29. Plan Your Dinners

  30. I will swear that planning meals ahead of time is one of the greatest sanity savers you can give yourself as a working mom. Decide on your meals for the whole week so dinner isn't weighing on you after you come in from a long day at work. If your spouse beats you home, he can get started. - Dawn, mom of two, Denver.

  31. Have Dinner as a Family

  32. The most important thing I’ve done as a working mom is to ensure that we have a sit-down dinner every night. That way, our boys have true "family time" every evening. Most nights, they both help cook and set the table, and then at dinner, we talk about the day or future plans. - Michelle, mom of two, Los Angeles.

  33. Go Easy on Yourself

  34. Give yourself a break. Having kids and a job is challenging. Very challenging. Take time for yourself, even if it’s a 15-minute walk around the block or time alone to do something you enjoy. And schedule time with your spouse. It sounds silly at first, but having a regular date night every other week or every other week if you can afford it is so important for your relationship and your overall well-being. 

  35. Determine your priorities, and outsource the tasks that take up your valuable time. For instance, I had a housecleaner but later realized I don’t mind a little cleaning on the weekends and during the week. So now I don’t have a housecleaner, but we go out to eat a bit more. I value a relaxing meal out with my family (at a reasonably priced restaurant) every week or so where nobody has to cook or do the dishes!

  36. While it’s hard to know exactly what you’ll want after the birth of a child, try to be realistic. And to the extent you can, be candid with your boss about what you want upon your return, whether that includes flexible hours or working from home one or two days a week. I’ve found most employers are flexible to a degree, depending on the type of work environment you’re in and the demands of your job.
    - Christine, mom of two, Boston

  37. Take Time for Yourself

  38. Ensure you have at least 30 minutes of “me” time a day. Your role of mother and worker can been very demanding, but in order to give to others, you must give to yourself. Go to the gym. Take a bubble bath. Unwind. - Debra, mom of three, Edmonton, Alberta, Canada 

  39. Don’t Give Into the Guilt

  40. Recognize that you won't like leaving your child the first time, second time and for quite a few times. Know this will be the case and let yourself have your sorrow for a period of time over it. Don't devolve into guilt though -- no one benefits from this, least of all your child. Also, plan special times with your child (no matter the age) in advance either during the week or on weekends. Have these planned in advance so you know you have them to look forward to. - Bev, mom of three, Walpole, Mass.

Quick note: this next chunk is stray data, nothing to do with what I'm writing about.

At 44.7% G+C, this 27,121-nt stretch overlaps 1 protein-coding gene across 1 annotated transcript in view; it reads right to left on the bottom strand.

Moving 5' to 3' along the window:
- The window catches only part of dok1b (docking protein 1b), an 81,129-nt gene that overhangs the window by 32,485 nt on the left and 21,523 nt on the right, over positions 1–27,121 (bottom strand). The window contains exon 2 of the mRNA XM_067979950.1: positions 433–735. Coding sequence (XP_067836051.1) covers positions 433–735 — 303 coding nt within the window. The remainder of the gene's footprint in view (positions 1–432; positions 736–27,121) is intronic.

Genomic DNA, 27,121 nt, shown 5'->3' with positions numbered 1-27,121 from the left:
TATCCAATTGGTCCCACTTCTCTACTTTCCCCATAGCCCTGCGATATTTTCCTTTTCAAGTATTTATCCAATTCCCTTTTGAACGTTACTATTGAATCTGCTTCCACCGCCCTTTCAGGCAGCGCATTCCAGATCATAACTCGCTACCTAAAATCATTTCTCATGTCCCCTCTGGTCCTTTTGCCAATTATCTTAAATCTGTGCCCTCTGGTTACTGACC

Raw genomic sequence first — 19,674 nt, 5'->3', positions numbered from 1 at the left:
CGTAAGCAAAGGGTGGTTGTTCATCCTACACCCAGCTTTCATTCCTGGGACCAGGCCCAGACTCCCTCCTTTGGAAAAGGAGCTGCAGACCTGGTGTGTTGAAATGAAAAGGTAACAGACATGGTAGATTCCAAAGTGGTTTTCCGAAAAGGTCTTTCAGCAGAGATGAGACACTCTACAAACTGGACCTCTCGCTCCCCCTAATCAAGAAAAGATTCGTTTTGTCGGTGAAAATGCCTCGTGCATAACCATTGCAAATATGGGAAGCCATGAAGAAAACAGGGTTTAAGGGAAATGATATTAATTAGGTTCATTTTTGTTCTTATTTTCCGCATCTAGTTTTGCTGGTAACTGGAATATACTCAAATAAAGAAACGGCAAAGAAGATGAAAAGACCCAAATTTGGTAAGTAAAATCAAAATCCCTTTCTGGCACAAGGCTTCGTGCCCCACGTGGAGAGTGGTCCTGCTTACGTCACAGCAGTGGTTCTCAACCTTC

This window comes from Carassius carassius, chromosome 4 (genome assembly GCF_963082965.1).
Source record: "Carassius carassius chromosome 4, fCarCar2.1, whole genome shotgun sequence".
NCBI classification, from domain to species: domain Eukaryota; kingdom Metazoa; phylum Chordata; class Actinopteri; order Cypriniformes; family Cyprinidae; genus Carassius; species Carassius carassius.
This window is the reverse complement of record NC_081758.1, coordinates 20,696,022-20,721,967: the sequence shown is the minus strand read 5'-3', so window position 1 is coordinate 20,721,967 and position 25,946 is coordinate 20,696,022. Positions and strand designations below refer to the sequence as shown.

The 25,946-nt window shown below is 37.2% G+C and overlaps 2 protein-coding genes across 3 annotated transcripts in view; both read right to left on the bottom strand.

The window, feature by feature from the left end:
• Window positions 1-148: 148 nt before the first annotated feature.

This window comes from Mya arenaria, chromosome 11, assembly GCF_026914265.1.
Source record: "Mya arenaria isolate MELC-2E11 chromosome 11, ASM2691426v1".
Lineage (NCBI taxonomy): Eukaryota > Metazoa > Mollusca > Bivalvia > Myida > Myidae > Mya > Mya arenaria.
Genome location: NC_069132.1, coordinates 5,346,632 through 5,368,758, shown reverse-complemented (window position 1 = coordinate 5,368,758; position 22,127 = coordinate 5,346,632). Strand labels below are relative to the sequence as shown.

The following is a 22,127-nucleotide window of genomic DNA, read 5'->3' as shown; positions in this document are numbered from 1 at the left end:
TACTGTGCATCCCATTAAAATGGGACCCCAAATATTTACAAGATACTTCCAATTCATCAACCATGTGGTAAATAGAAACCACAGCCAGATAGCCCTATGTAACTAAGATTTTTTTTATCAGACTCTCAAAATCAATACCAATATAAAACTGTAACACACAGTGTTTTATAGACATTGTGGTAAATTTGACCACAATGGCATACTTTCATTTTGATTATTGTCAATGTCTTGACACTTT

41. It’s OK to Get Help

  42.  
  43. Ask for help. There's a reason we say "it takes a village to raise a child," so don't be afraid to ask for help from friends and family - Dena, mom of one, Casa Grande, Ariz. 

  44. Set Boundaries

  45. My advice to working moms: Put boundaries between your work and your home. When you are at work, do your best. When you are home, give your children your best. - Melissa, mother of four, Hull, Mass. 

  46. Be Flexible

  47. It’s not your way or the highway. Other family members or caregivers may handle your kid’s activities and household choices differently than you do, but sometimes the end result may surprise you! - Aimee, mom of three, New York, N.Y. 

  48. Give Kids Your Full Attention

  49. Kids are sensitive to your feelings. They know when you are frustrated or distracted. Avoid working when they just want to be with you. Create opportunities to knock out a couple of tasks while they nap or watch a movie. Keep your weekends sacred.

  50. Other tips:
    * Plan dates and trips with your husband into your schedule. Let’s face it: Committing time to nurture your marriage is higher priority than spontaneity at this point. Once it’s booked, you’ll look forward to the time with your favorite adult. Trips with your husband alone are important chances to talk, bond and have some well-deserved fun.

    * As hard as it sounds, try to go on business trips and come back the same day. Even though this is hard on you, it minimizes the disruptions at home.
    - Sharon, mom of two, Miami

  51. Embrace Social Media

  52.  
  53. People complain that Facebook is a time suck, and in the beginning when you are obsessing over finding old boyfriends and sorority sisters, it can be. But over time, it's the ultimate passive, low-commitment way for a busy mom to stay in touch with friends in the minimal amount of time at your convenience, i.e., over lunch at the desk, during a boring conference call, while watching American Idol. - Aimee, mom of one, San Francisco, CA 

  54. Strategies for Working From Home

  55.  
  56. If part of your plan includes working at home without childcare, be realistic about what that really means. It's not the idyllic picture of mom working at a PC while babe gurgles happily and quietly in the play-yard next to her. It's a lot of bouncing a crying baby on your arm while trying to talk on the phone. It's working late at night to get your time in during that small window of "alone time." It's wondering how you can navigate a conference call while your toddler and preschooler consider new tactics to world domination. Make sure any plan to work at least some (if not all) of your time at home includes a child care component. You are going to need to someone to help you while you work even if you're home –- or you're going to need a job that allows you to work off-hours. But understand that it may mean forgoing sleep to achieve it. - Sandy, mom of two, Toms River, N.J.

  57. Make Yourself a Reminder of Your Priorities

  58. Women are queens of multitasking but it’s very important to learn how to keep it balanced. To help me, I made a diagram that I keep at my bedside that looks very much like a clock -– it keeps me focused on my everyday priorities. In place of numbers there are words with all the important aspects of my life such as my husband, each child, running my own business, friends, spirituality, exercise, me time, relaxation, gratitude, etc.. It doesn’t mean that when it’s one o'clock, I must focus on my husband, but it does mean to make my husband my priority at some point throughout my day. - Gianna, mom of two, Cranford, N.J.

3 Other Viewpoints